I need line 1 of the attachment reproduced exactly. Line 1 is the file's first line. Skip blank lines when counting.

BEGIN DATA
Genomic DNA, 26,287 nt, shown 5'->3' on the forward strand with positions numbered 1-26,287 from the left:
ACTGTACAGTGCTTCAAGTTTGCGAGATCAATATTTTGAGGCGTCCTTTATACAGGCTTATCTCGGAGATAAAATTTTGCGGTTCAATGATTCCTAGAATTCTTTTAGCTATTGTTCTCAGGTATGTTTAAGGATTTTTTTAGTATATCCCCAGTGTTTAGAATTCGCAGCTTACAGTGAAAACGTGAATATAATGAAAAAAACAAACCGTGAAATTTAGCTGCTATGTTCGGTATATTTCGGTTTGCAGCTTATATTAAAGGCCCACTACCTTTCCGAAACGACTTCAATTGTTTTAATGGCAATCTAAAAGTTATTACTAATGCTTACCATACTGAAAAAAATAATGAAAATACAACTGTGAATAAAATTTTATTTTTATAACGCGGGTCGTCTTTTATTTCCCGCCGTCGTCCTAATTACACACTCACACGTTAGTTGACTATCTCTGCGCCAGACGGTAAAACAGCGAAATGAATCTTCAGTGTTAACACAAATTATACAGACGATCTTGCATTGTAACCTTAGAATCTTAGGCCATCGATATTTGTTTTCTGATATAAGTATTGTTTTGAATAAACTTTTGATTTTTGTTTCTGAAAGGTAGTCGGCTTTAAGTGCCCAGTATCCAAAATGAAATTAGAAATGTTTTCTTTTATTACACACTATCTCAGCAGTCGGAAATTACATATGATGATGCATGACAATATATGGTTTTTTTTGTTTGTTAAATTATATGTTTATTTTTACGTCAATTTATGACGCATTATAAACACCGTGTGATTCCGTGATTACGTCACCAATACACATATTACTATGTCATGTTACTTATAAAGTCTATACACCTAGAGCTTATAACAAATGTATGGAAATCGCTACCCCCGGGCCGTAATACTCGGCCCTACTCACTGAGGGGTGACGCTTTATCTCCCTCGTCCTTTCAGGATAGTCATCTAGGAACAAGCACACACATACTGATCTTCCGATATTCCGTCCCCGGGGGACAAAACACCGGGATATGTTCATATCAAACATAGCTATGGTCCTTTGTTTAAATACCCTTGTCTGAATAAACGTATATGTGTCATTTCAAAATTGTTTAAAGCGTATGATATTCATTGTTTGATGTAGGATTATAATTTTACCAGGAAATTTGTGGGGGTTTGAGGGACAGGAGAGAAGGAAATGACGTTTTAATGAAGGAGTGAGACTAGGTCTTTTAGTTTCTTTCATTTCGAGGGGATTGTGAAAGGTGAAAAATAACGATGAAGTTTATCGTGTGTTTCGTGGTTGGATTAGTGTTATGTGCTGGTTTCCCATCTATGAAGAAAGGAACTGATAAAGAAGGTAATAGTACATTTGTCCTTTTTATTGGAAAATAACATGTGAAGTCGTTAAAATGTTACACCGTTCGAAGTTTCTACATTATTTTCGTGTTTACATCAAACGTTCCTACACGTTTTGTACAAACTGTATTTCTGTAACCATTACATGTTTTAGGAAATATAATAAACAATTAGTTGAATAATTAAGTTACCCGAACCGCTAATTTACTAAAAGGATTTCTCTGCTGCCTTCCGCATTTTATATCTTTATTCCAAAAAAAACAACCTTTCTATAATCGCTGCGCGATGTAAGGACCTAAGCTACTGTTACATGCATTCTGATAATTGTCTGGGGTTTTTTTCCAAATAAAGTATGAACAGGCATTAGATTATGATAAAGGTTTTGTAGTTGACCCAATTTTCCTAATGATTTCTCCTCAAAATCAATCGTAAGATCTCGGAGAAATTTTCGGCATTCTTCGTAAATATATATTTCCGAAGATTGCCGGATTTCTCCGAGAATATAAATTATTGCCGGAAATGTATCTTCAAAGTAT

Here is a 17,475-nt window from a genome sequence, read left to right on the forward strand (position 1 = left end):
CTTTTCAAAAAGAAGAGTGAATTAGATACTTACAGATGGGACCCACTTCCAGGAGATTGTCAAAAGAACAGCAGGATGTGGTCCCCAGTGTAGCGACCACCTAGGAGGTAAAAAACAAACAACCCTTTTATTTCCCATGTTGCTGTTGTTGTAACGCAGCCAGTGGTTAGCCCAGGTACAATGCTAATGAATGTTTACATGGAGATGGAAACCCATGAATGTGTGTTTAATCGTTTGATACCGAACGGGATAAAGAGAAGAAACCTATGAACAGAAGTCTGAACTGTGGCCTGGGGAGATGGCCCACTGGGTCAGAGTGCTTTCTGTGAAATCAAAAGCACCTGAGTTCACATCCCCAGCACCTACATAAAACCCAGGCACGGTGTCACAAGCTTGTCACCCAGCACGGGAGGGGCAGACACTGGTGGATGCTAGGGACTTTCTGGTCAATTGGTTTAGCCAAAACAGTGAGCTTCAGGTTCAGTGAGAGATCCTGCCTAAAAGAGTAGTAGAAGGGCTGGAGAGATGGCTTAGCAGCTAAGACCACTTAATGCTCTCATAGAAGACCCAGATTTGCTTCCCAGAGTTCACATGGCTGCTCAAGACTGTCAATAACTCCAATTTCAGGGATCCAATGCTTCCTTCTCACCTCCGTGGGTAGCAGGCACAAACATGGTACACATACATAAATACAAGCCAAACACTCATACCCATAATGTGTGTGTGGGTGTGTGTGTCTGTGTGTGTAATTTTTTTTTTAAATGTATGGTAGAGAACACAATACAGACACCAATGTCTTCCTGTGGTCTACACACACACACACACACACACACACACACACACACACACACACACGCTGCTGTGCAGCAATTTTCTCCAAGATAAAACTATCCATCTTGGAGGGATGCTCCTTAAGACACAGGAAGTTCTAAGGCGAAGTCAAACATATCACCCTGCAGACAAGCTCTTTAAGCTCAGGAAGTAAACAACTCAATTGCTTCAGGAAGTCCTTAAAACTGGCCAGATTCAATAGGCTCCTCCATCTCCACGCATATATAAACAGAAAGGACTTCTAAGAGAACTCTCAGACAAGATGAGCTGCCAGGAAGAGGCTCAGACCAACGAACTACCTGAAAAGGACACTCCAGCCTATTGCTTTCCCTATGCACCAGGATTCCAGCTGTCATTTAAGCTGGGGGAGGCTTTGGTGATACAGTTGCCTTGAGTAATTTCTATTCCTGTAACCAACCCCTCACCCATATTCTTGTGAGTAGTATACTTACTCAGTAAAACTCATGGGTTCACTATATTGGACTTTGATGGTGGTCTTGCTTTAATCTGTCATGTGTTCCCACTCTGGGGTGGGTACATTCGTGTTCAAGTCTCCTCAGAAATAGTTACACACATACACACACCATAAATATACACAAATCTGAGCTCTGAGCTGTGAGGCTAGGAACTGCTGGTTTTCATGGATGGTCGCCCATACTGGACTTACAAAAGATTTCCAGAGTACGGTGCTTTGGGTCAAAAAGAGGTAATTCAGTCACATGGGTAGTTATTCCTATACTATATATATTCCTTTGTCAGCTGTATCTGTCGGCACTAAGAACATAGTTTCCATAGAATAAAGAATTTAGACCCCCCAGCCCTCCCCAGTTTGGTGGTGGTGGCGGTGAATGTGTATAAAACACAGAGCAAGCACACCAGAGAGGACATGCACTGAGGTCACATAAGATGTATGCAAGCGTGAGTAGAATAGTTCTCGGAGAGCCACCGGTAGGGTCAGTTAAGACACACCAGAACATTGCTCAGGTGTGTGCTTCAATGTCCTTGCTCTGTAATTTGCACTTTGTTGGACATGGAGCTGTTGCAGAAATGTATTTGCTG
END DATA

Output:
Genomic DNA, 26,287 nt, shown 5'->3' on the forward strand with positions numbered 1-26,287 from the left: